AIS Annual Report 2014-15

Executive Summary

1 Activity

1.1. Summary of activity for year ending March 2015







Anterior Cingulotomy






Intensive OCD treatment




1.2. Referrals

Forty-eight referrals were received during the reporting period (23 men and 25 women); with a mean age of 44.1 years. There were 47 referrals (97.9%) from Scotland, and 1 referrals (2.1%) from England.

1.3. Assessments

Thirty-eight assessments were conducted during the 2014/15 financial year for 35 patients. Fifteen men and 20 women were seen, with a mean age of 44.8 years (range 16.9 – 66.6 years). Most (97.1%) assessments were for Scottish patients. One assessment was conducted outwith the SLA.

We have continued to see a high number of people with OCD (22.9%), with 20.0% having major depression. A range of other disorders were also represented – these indicate the diagnosis made by the AIS (rather than the referrer) and reflect the nature of complex and comorbid mental disorders reaching tertiary and quaternary services. Of note is that 11.4% of assessments were given a diagnosis of autism spectrum disorder.

1.4. Procedures

One neurosurgical procedure (Anterior Cingulotomy) was performed during 2014/15. The patient was Scottish.

2 Mortality Data & Adverse Effects

There have been no deaths and no post-operative infections during the reporting year. Rates of adverse effects were largely unchanged from previous years, and are consistent with the published literature on the procedures undertaken.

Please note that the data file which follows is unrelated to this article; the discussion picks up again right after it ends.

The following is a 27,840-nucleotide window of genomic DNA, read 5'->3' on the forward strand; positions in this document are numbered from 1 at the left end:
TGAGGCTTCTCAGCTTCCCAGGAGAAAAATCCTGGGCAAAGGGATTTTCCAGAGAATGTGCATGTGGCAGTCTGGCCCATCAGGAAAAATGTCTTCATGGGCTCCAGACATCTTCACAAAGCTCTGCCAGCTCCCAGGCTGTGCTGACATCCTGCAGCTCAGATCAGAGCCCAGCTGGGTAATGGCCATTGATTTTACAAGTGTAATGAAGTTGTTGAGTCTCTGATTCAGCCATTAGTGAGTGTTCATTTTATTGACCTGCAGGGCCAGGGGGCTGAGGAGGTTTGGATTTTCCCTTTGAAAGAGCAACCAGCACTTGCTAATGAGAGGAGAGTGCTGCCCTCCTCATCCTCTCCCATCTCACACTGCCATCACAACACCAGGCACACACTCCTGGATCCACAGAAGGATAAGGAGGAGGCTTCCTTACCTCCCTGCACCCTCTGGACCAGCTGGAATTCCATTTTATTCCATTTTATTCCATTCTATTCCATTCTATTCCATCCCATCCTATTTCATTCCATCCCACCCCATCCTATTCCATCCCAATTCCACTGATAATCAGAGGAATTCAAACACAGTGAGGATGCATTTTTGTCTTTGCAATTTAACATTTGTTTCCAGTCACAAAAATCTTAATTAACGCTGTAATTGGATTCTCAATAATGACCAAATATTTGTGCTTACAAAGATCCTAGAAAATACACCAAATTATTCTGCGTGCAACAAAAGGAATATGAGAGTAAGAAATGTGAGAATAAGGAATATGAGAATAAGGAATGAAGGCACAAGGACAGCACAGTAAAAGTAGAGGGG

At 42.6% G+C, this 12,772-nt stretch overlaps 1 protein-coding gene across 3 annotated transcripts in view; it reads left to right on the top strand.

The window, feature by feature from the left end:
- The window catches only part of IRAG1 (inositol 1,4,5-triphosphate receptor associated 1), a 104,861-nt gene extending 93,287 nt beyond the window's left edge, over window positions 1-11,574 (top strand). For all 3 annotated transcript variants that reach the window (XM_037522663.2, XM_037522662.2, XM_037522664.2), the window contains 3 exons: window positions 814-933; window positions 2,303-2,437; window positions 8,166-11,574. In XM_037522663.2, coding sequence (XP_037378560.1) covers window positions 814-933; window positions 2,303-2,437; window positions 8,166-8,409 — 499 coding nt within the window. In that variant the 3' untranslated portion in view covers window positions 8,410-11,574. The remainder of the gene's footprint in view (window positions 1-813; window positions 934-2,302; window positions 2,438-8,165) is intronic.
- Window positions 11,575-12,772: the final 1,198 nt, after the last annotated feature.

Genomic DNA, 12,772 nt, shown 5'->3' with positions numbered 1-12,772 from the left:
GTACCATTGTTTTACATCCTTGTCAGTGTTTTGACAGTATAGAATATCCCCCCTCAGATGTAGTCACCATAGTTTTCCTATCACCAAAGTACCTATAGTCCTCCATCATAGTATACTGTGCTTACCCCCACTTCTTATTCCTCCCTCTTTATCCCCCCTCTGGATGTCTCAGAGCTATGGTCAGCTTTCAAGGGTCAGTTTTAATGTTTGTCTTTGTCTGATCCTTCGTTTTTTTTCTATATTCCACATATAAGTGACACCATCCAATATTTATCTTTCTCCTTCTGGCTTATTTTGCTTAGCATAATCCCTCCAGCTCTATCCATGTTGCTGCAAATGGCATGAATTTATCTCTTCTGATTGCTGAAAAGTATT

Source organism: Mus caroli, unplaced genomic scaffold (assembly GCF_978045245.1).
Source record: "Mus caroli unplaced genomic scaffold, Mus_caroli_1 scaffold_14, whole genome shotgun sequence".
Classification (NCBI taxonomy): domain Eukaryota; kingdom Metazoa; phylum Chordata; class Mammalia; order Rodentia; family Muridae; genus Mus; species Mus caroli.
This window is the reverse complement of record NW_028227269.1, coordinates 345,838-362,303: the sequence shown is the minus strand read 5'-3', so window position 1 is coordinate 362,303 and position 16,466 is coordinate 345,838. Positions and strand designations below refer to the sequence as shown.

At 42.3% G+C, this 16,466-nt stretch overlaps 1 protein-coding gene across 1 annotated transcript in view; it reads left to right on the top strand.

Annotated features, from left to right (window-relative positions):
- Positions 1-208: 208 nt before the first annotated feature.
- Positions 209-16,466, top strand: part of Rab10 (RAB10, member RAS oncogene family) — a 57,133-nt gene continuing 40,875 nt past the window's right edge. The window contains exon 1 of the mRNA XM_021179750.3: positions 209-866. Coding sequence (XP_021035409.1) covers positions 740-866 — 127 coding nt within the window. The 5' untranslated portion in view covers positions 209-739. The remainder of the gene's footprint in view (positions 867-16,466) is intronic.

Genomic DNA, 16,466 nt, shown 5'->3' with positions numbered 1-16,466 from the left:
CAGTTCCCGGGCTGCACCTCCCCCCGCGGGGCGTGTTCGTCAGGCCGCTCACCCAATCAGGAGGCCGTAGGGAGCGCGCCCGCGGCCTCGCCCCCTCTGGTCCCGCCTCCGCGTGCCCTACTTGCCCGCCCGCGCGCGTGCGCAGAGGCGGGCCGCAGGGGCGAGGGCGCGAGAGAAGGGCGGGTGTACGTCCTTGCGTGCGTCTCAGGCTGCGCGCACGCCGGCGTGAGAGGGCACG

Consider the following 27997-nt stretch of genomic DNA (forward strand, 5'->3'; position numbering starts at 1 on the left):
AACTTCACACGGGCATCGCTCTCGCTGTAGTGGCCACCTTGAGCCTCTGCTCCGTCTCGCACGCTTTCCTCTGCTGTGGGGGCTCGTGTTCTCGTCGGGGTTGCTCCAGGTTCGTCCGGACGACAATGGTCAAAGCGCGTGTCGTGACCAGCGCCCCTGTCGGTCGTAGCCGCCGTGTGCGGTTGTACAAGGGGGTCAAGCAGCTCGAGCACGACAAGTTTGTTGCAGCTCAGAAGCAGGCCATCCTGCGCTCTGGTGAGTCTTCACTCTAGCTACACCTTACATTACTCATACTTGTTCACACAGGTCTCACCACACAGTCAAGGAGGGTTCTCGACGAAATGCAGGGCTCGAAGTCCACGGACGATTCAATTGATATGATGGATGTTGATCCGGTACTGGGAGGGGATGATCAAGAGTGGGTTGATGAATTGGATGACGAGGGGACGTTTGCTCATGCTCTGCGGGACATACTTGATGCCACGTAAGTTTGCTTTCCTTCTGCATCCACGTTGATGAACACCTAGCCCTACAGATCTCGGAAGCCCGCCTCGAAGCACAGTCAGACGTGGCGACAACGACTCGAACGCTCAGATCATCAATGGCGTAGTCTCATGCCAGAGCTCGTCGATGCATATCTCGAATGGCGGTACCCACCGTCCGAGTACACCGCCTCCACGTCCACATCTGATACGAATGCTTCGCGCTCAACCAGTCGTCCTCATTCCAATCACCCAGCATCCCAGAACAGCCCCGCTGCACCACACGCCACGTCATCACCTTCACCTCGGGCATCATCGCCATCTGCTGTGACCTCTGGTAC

3 Waiting Times

The average (±SD) waiting time (from referral to assessment) for Scottish patients was 8.9 ± 5.7 weeks. This is consistent with the previous year. Overall, 50% of Scottish patients waited less than 8 weeks to be seen. Only 11.4% waited longer than 12 weeks and there were unavoidable reasons for all of these.

4 Quality of Care

4.1. Formal Complaints

There were no formal complaints.

4.2. Improving the Patient Experience – Patient Satisfaction

Patient satisfaction for outpatient assessment and inpatient admission continues to be high, with the overwhelming majority reporting positive experiences of the service.

5 Best Value Healthcare – Clinical Audit and Outcomes

5.1. Outcome Data for Cingulotomy

The following table only includes those patients reviewed in 2014-15. It is not possible to generalise to all patients undergoing the procedure.


Size of change in symptom scores (categories are exclusive)

Indication for surgery





Depression (N=5)





OCD (N=1)






6 Intensive OCD treatment

Four patients have been treated as part of the intensive OCD treatment programme. Three completed a course of treatment. At the point of discharge from hospital two patients (66.6%) were responders and one patient (33.3%) was a non-responder.

7 Teaching and Research Activities

Members of the team continue to deliver presentations at a regional, national, and international level and publish in peer-reviewed journals. The research output of the service continues to be of a high-standard and is internationally-recognised.

8 Service Developments and Future Plans

The retiral of the neurosurgeon in the service meant that we established a partnership with experienced neurosurgeons at the National Hospital for Neurology and Neurosurgery in London. More information is provided below in section C1.

8 Summary and Conclusions

The service has experienced a temporary interruption to the provision of neurosurgery during this financial year but we have been able to ensure continued provision due to partnership with the NHNN in London. The intensive OCD programme has run successfully over the last year and outcomes are comparable with other specialist centres. The number of referrals and assessments continues to be above the planned level.

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